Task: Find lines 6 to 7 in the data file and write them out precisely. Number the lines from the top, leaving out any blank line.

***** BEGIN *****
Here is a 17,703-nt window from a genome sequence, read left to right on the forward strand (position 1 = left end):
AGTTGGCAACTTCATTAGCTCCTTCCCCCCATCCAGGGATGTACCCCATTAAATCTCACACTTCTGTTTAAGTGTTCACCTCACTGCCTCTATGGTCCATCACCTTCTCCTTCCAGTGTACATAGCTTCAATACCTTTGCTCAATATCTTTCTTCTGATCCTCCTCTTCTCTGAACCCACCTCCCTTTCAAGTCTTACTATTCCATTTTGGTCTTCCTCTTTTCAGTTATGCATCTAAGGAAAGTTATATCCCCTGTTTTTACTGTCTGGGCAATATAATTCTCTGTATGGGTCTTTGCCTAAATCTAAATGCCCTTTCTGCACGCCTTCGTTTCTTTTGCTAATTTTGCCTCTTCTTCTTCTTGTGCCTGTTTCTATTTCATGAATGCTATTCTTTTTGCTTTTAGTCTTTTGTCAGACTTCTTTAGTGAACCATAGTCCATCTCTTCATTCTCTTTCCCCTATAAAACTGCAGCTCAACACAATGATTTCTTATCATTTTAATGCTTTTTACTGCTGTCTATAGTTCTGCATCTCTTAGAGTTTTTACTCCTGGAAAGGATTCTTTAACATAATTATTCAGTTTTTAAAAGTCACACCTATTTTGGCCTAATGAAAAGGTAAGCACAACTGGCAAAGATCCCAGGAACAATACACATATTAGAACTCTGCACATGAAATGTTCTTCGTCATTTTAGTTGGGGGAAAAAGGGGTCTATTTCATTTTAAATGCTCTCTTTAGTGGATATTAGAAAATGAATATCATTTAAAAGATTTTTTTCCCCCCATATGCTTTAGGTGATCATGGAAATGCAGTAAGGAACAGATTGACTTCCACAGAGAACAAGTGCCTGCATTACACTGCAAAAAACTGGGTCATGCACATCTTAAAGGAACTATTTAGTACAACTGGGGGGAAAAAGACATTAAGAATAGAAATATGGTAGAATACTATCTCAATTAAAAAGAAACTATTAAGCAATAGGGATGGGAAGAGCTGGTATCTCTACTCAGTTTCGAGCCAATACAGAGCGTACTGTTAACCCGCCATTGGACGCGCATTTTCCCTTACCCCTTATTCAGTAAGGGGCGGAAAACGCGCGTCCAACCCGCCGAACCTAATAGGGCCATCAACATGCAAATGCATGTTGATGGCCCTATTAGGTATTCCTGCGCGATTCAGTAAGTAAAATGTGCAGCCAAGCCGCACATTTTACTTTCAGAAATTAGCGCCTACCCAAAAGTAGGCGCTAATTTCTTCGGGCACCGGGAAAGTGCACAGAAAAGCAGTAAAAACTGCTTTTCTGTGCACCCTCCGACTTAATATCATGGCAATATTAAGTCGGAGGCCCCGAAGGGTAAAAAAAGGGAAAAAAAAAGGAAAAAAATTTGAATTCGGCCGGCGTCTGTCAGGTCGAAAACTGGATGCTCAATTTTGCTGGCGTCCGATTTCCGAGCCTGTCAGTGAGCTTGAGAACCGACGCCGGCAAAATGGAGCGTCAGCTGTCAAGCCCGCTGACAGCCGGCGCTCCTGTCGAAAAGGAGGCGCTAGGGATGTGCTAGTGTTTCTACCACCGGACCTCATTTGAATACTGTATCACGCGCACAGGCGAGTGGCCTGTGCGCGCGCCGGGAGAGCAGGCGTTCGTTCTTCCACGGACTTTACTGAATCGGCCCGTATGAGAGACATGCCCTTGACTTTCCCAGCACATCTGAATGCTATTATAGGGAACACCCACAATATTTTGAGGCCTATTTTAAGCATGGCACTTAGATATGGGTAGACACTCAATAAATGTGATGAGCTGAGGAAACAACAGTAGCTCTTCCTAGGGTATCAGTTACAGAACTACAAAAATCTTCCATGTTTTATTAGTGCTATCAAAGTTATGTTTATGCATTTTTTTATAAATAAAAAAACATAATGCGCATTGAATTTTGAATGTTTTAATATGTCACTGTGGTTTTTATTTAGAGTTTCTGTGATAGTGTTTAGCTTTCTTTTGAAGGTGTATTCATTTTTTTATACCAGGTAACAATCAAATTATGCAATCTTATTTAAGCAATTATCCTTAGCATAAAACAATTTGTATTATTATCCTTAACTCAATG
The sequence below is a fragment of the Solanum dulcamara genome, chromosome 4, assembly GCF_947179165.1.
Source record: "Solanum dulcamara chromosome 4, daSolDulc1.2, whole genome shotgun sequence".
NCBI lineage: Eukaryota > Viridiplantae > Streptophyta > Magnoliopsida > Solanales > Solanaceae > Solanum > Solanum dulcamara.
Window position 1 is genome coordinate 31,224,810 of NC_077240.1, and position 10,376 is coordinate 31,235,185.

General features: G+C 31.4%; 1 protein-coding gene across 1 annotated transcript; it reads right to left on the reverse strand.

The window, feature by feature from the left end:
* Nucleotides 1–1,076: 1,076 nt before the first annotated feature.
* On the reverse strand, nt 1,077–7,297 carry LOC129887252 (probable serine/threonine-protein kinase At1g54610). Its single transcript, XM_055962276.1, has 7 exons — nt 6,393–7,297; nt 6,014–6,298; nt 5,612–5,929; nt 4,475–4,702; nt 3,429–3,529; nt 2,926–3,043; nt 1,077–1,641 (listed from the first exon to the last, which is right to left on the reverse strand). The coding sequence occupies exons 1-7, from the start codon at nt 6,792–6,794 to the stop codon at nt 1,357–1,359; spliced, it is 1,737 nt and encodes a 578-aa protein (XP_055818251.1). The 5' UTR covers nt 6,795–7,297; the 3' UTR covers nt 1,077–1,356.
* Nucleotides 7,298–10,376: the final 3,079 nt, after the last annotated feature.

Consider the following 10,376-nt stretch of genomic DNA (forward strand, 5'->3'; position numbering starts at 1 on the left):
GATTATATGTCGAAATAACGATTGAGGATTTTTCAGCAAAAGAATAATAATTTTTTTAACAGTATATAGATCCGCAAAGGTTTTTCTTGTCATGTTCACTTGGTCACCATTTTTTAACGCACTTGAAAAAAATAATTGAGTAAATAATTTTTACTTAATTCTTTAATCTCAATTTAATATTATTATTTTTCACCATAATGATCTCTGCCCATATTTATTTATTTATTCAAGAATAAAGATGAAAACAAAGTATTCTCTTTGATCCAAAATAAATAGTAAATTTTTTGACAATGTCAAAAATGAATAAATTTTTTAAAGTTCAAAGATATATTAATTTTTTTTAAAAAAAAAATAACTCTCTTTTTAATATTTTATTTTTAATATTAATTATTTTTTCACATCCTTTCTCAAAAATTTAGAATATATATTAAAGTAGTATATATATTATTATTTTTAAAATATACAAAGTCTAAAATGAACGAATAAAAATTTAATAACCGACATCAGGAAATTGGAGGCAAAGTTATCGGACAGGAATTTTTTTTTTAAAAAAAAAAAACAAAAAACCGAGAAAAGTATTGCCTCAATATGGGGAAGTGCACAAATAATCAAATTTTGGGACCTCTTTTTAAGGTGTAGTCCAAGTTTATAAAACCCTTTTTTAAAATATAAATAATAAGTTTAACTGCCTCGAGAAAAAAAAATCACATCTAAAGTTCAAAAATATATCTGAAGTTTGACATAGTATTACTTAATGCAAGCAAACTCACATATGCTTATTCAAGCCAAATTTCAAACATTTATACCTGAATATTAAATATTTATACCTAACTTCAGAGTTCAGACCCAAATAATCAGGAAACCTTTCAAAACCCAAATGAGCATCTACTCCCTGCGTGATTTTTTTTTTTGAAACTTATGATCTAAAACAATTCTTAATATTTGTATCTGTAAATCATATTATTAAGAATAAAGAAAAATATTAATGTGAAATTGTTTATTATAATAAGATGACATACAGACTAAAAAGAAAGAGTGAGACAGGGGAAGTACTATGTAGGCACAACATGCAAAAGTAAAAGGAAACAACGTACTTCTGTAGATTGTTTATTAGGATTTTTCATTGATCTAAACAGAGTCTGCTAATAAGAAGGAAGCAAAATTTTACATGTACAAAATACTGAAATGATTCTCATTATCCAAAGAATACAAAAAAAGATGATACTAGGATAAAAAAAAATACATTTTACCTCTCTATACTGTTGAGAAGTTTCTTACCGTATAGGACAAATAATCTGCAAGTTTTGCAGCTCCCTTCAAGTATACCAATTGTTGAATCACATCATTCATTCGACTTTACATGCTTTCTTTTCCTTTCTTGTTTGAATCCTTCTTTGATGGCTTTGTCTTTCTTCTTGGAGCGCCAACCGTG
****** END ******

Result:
Window position 1 is genome coordinate 31,224,810 of NC_077240.1, and position 10,376 is coordinate 31,235,185.

General features: G+C 31.4%; 1 protein-coding gene across 1 annotated transcript; it reads right to left on the reverse strand.